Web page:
Bear with me here. A big hulking E-class Estate – weighing the thick end of 1.7 tonnes – might not seem best suited to a humble sub-2.0-litre four-pot petrol. But that’s exactly what we have here. The entry-level E-class Estate is the E200 CGI, and our BlueEfficiency model in SE trim is the only E-class wagon to nudge under £30,000.
Your £29,785 snags a 1.8-litre four-cylinder. Hardly in keeping with the de rigueur diesels in the executive class, whose promise of wafty torque keeps all those kilos at bay. An astonishing 94% of E-class Estates sold last year were diesel powered, and many of the petrols sold were respectably large on cubic centimetres. In short, can our 1.8 cut it?
Why would anyone want an E200 CGI in the first place?
It’s all about downsizing, stupid. The 1.8 four-pot has a compressor to liberate a wholesome 182bhp and 199lb ft of torque, spread thickly like a slather of jam all the way from 1800rpm to 4600rpm. That’s over 100bhp per litre. In a goody-two-shoes Merc estate!
The E200 CGI promises 35.8mpg and 183g/km of CO2, so high-mileage company car drivers will still be better served by a diesel. The cleanest E-class Estates produce just 150g/km and sup a gallon of diesel every 50 miles on the combined cycle.
The acid test: is the cheapest E-class Estate fast enough?
Deep breath… yes it is. I was really surprised by the punch on offer – for such a big car, the E-class with a tiny engine performs well. It’s more than adequate, without ever leaving you feeling it’s anything other than the base engine. We’d probably recommend going for one of the diesels if we had carte blanche, but if you’re on a budget and need an E-class wagon for less than £30k, there’s plenty going for the E200 CGI.
There’s even a petrolly rasp when you rev it (we’d rather forgotten such a thing exists on executive cars) and our optional, £1490 five-speed slusher did a decent job of smoothing away the gearchanges with none of the hunting that can afflict somelesser-torqued big cars.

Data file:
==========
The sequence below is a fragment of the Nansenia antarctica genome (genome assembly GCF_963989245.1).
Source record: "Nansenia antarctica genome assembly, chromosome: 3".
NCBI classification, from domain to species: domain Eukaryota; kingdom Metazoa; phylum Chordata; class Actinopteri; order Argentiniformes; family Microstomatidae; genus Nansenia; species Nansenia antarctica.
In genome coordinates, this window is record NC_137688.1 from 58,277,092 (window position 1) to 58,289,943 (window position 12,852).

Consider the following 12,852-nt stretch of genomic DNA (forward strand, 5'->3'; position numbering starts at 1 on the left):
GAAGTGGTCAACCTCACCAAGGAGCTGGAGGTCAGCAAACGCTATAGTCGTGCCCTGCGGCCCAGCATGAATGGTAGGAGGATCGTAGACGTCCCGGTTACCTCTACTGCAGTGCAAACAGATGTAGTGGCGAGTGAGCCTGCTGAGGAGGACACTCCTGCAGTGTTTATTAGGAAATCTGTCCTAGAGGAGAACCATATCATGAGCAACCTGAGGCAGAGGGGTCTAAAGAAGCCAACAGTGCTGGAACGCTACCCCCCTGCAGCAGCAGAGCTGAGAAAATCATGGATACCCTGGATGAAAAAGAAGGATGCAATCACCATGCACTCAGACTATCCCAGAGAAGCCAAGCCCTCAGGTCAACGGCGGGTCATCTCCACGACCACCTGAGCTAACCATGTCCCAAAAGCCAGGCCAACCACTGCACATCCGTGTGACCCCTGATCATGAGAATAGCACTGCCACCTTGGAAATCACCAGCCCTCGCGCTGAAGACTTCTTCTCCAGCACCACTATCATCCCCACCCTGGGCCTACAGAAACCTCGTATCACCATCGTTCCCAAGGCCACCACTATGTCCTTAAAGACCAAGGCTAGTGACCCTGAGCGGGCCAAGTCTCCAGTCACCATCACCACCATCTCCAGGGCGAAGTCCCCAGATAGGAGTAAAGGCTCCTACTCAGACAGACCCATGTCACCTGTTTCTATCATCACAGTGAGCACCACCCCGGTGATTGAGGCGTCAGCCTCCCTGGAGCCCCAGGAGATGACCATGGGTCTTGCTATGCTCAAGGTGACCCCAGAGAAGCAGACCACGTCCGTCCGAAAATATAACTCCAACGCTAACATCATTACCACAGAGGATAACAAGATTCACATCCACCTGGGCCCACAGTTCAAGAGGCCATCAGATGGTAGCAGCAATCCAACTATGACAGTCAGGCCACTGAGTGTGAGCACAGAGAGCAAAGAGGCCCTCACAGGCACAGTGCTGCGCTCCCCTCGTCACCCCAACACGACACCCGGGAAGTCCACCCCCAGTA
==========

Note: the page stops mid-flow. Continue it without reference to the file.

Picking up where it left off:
What do you get for your money?
This is the cheapest E-class Estate out there and comes with the following kit: cruise control, 16in alloys (hallelujah – a really comfy ride!), hill holder, alarm, drowsiness detector, two-zone climate control, powered tailgate, ESP, four electric windows, heated seats, parking sensors, Isofix child-seat fittings, rear air suspension, auto wipers and remote locking.
At last, the days of stingy bottom-rung Mercs have passed – our car was pretty boggo and didn’t feel stripped-out at all. Merc’s Artico artificial leather even feels quite smart to the touch. Just watch out for the extras. Metallic paint costs a chunky £620 while our mid-range nav system was a £1175 option.
The Mercedes E-class is a brilliant estate. The 695-litre boot is massive, and extends to a cavernous 1950 litres with the seats flopped down. It’s one of the best exec estates out there, although we’ve yet to drive the new 5-series Touring. There’s not huge competition with no offerings from Lexus and Jaguar, but the E-class would get our nod over the ageing Volvo V70 and Audi A6.
That you can now buy one for less than £30k is a boon – and the E200 CGI Estate is no poor relation. Merc prices are steep (an equivalent A6 Avant starts at £27,845, the arthritic Saab 9-5 at £21,200), but this is a fine way of softening the blow.